Innovative spirit – The EU’s contribution to Damen’s RD&I, Part II
|Funded by the the Horizon 2020
Framework Programme of the European Union
Because the subject of innovation in the European maritime sector is too large to tackle in one article, we are spreading it over three separate articles. The first article described Damen’s involvement in the EU-funded JOULES and BESST programmes. This second article will cover two separate research programmes relating to sustainable and energy efficient ships.
Project Name: LEANShips EU H2020 project
Low Energy And Near-to-zero emissions Ships
Main focus: To make new and existing vessels more efficient and less polluting.
Project Duration: 4 years
“Where we stepped up our game in JOULES, we really took on the leading role in LeanShips when Damen became project coordinator,” says Damen Head of R&D and Coordinator of LEANShips, Pieter Huyskens. This means that Damen is supervising a research project involving 41 participants. “Not only do we manage the biggest Demonstrator Case in the project, but we are also responsible for steering the project and the consortium to a successful completion in May 2019.”
Damen RSD Tug 2513 Bis Viridis
What is LEANShips?
LeanShips is an EU research programme based on seven, mostly full scale, demonstrator cases on board existing and new build small to midsized vessels. The aim is to combine technologies to achieve efficient and less polluting vessels which still meet the requirements of end-users.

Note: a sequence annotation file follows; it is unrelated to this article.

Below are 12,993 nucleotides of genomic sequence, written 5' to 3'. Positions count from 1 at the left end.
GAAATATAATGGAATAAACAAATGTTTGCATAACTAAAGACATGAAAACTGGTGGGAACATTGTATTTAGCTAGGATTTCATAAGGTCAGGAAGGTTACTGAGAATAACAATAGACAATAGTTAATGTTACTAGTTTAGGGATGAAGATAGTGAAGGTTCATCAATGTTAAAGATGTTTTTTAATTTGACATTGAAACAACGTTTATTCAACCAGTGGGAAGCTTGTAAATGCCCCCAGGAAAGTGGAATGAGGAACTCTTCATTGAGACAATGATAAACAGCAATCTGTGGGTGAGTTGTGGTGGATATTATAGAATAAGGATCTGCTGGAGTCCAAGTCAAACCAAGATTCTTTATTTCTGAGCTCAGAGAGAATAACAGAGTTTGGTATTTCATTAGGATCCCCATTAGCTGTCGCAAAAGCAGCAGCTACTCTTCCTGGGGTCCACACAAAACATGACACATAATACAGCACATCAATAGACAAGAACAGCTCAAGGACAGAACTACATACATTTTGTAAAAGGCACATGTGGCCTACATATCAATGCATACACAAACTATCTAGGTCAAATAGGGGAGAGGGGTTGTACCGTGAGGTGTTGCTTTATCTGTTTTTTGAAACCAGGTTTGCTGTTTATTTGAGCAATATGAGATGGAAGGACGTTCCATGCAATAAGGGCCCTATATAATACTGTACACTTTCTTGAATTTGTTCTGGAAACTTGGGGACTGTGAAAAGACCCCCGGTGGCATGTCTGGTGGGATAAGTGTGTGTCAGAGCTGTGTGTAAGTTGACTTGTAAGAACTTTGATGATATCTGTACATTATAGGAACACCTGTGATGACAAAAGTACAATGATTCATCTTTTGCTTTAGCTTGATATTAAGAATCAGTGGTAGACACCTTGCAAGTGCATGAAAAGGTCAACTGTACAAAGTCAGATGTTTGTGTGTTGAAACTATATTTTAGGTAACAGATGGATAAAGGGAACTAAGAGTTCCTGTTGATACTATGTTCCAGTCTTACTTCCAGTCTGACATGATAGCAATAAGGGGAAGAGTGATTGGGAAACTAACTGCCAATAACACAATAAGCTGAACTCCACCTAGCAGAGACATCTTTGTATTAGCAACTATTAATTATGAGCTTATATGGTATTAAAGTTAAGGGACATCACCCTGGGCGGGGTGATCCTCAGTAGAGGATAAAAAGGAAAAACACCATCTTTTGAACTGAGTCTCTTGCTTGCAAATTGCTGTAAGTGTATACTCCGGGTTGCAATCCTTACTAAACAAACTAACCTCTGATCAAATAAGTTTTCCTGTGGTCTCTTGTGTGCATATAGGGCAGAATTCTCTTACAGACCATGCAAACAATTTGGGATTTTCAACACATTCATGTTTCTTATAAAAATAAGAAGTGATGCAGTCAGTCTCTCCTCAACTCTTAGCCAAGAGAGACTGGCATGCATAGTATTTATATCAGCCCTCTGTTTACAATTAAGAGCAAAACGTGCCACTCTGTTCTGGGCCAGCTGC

The task of making new and existing vessels more efficient and less polluting requires significant industry involvement. In that respect, 81% of the LEANShips project partners are industrial enterprises. To ensure end-user requirement satisfaction, each demonstrator case has at least one end-user in its dedicated demo team.
How is Damen involved?
Damen’s involvement in LeanShips is twofold. Damen manages the entire project with its 7 demonstrators and over 40 consortium partners. Besides that, Damen is leading the biggest demonstrator case. “This has led to some impressive developments in tug technology, such as a CNG propulsion train and the RSD Tug 2513, which a real leap forward in harbour towage. From a sustainability perspective, the RSD Tug 2513 is IMO Tier II compliant and IMO Tier III ready.” For the last period of the project Damen will further elaborate on the electrification of the propulsion train.
On July 19, 2018, Damen shows the RSD Tug 2513 to the European Commission. The tug contains several important technologies resulting from LeanShips.
Project Name: RAMSSES EU H2020 project
Realisation and demonstration of Advanced Material Solutions for Sustainable and Efficient Ships
Main focus: the use of lightweight and other advanced materials in the maritime sector
Project Duration: June 2017 – May 2021
“In parallel with LeanShips, we are also involved in RAMSSES, which looks at the technology uptake and wider use of lightweight and advanced materials – such as composites in the maritime sector,” Peter van Terwisga, R&D Director Damen, continues.